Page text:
My friend Alec Ross is running to be Governor of Maryland. I support him and hope you’ll join me, just go to his website to learn more. I’ve known Alec since early in Obama’s presidency. He was working for Secretary Clinton on an initiative on “21st Century Statecraft.” This project focused on ensuring America was sending more than just “guns and butter” abroad (ie military intervention or economic aid). The currency of the modern world was ideas; how could the US add that export to its foreign policy toolset? One effort under that umbrella  was their Tech Delegation trips, which sent groups of technology executives to foreign countries for week-long working sessions. In April 2009 I was invited to visit Iraq as part of the first delegation. It was an amazing experience for me and I’ve been close with Alec since that point. Thought the best way to share my enthusiasm would be a Five Question interview. Here you go:

Hunter Walk: “Just when I thought I was out, they pull me back in” — was it the 2016 Presidential election outcome which started you towards running for Governor of Maryland or had you been considering it prior?

Alec Ross: I had no plans to run for office any time soon. It was Trump’s election that drew me in. I grew up in coal country, the white hot center of Trump support and I spend a lot of time with millennials who “care” but don’t vote. I decided to run because I think America needs a new wave of leaders with new ideas.

HW: Technology startups tend to work from outside the system before, ironically, if they’re successfully then becoming the establishment they were trying to disrupt. Why do you personally believe that government is still the best system to catalyze change, versus working from the private sector?

AR: I think the private sector can be a powerful driver of change, but the power of government to impact peoples’ lives for the better or the worse remains unrivaled. The budget for the State of Maryland is $41 billion, with a $17 billion operating budget. Those resources impact peoples’ health, education and transportation in a way that exceeds what the private sector does in these fields.

HW: Did you give your family a “go or no go” vote before declaring your candidacy? How did your kids react?

AR: My wife is a 6th grade math teacher in Baltimore’s public schools so she sees jarring examples of inequality and lack of opportunity everyday. She was excited for me to run because she knew I would be a champion for our public schools.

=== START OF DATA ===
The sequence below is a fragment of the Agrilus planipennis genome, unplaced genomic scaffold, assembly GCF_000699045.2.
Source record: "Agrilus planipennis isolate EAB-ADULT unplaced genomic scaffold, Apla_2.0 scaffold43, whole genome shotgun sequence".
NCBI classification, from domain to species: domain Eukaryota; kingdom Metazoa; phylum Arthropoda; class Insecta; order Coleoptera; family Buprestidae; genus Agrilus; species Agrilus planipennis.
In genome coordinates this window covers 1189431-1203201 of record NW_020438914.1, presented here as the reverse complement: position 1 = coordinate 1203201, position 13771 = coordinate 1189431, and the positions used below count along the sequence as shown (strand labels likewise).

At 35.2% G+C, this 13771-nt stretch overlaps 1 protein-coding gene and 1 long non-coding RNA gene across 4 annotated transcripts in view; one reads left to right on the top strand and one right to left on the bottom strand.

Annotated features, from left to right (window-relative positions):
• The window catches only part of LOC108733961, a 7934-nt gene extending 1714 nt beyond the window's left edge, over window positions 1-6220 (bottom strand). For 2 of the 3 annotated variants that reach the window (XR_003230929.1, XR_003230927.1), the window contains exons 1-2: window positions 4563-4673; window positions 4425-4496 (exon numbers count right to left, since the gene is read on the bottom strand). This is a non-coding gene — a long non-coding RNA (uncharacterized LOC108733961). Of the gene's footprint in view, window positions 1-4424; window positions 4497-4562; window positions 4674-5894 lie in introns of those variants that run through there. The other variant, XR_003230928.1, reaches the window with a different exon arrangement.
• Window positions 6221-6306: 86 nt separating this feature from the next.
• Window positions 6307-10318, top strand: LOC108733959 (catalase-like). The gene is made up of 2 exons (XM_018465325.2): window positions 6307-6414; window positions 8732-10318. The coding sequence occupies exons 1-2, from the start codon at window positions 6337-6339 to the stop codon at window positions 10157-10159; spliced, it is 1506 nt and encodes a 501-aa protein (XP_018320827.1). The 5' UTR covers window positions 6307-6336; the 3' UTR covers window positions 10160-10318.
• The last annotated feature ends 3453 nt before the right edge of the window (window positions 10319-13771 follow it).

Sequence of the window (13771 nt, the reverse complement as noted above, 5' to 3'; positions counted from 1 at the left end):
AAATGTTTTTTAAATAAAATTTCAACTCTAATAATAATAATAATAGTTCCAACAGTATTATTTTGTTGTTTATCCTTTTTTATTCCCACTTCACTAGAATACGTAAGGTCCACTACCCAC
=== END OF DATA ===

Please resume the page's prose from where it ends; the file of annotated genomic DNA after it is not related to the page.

The kids’ only sort of get it. They’re 14, 12 and 10 years old. They’ve seen the spotlight of public attention before because of my time in the Obama Administration, but it’s a little different with their Daddy being the one out there under his own banner. I think they’re excited about it if a little weirded out at times.

HW: Silicon Valley isn’t demographically or economically representative of the “average American.” Do you Mark Zuckerberg’s “50 State Listening Tour” is an example of the tech industry breaking out of the echo chamber? How can the average startup employee get a sense of what America is going through right now.

AR: I’m usually a defender of Silicon Valley but I have to agree that it is isolated from what most of America is going through. The economic recovery was really a recovery along the Atlantic and Pacific coasts. Much of middle America is still stagnating. I think it’s all for the good that Mark went out on a listening tour and I would only encourage others to do the same. And here’s the thing — I think it will actually help make people better investors and businesspeople. Reconnecting with middle America can’t help but open your eyes to problems that need solving, and entrepreneurs are inherently problem-solvers.

HW: No Fake News! Which journalists and pundits are worth reading, watching, listening to?

AR: I’m really cranky about most journalism these days. Most of the reporting of the U.S. presidential election made me want to puke. The media needs to take responsibility for the monster they helped create in Donald Trump and some of what they over-reported and some of what they under-reported still makes me red-faced angry.

Okay — now that I’ve gotten that off my chest — here are some folks worth following IMHO:

David Ignatius from The Washington Post

Jon Lovett from Pod Save America

Gideon Rachman  and Edward Luce from the Financial Times

Matthew Bishop and everybody else at the Economist

Fareed Zakaria

Julia Ioffe and James Fallows from The Atlantic

Susan Glasser from Politico

Why You Shouldn’t Loan Money to Someone Who Thanks God

Crunching data from Prosper, the peer to peer lending site, researchers correlated default rates with words most likely to appear in a loan application. From an article in New York magazine:

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Somewhat intuitive when you look at the types of words (the former suggest a degree of financial planning; the latter hopes and prayers) but still fascinating. And what about using data like this to reverse-engineer “better” loan applications? Of course at scale that would start to skew the data overall, but done selectively you could create “false positive” loan applications by mimicking the language from “good” loans. Sorta how I’ve always wondered if successfully-funded Kickstarter projects have project descriptions that are substantially different than those which fail.